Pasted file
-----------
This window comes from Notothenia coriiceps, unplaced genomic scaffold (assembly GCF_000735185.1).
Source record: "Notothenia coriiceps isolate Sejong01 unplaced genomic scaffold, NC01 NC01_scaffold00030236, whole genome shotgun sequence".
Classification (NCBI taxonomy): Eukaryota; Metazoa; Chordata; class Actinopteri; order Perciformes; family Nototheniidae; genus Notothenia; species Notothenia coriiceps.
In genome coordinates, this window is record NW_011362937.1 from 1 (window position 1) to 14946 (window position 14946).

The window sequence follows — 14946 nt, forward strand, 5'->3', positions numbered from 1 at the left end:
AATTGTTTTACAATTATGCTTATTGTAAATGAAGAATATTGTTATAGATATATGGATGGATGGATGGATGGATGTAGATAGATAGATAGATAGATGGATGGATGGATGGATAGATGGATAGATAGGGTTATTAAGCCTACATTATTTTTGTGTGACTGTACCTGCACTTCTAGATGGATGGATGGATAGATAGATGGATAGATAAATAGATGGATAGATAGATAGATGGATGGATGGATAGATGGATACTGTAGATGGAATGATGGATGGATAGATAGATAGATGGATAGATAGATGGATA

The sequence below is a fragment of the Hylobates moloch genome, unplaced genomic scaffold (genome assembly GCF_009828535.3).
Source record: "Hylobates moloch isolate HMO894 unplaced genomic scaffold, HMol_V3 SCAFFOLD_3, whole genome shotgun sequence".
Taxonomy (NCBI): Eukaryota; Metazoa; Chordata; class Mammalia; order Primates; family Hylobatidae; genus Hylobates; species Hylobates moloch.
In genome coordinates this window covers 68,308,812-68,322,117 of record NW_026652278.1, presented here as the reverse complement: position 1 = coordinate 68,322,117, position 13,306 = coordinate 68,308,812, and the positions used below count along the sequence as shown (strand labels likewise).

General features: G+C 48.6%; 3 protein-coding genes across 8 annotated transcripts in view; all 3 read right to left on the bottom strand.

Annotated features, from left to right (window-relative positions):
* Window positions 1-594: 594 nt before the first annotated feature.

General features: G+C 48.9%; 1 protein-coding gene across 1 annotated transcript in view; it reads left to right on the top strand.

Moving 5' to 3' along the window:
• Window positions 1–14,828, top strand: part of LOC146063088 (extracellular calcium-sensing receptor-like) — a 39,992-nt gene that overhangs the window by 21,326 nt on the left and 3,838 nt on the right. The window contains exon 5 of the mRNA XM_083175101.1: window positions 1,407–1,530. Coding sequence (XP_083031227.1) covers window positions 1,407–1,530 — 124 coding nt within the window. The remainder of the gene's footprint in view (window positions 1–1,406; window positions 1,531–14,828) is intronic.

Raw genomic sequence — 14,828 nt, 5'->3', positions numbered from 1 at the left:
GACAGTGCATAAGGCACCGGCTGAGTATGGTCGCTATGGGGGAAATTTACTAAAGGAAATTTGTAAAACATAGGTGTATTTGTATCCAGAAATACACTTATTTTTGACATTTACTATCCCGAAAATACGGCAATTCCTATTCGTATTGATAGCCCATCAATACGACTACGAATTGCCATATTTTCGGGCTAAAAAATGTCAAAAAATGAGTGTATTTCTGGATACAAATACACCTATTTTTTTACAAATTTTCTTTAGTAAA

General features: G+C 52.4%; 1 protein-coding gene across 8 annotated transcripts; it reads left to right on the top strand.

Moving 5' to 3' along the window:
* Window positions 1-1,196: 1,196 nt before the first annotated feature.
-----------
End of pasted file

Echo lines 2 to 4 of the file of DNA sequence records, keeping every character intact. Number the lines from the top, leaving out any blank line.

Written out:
Source record: "Notothenia coriiceps isolate Sejong01 unplaced genomic scaffold, NC01 NC01_scaffold00030236, whole genome shotgun sequence".
Classification (NCBI taxonomy): Eukaryota; Metazoa; Chordata; class Actinopteri; order Perciformes; family Nototheniidae; genus Notothenia; species Notothenia coriiceps.
In genome coordinates, this window is record NW_011362937.1 from 1 (window position 1) to 14946 (window position 14946).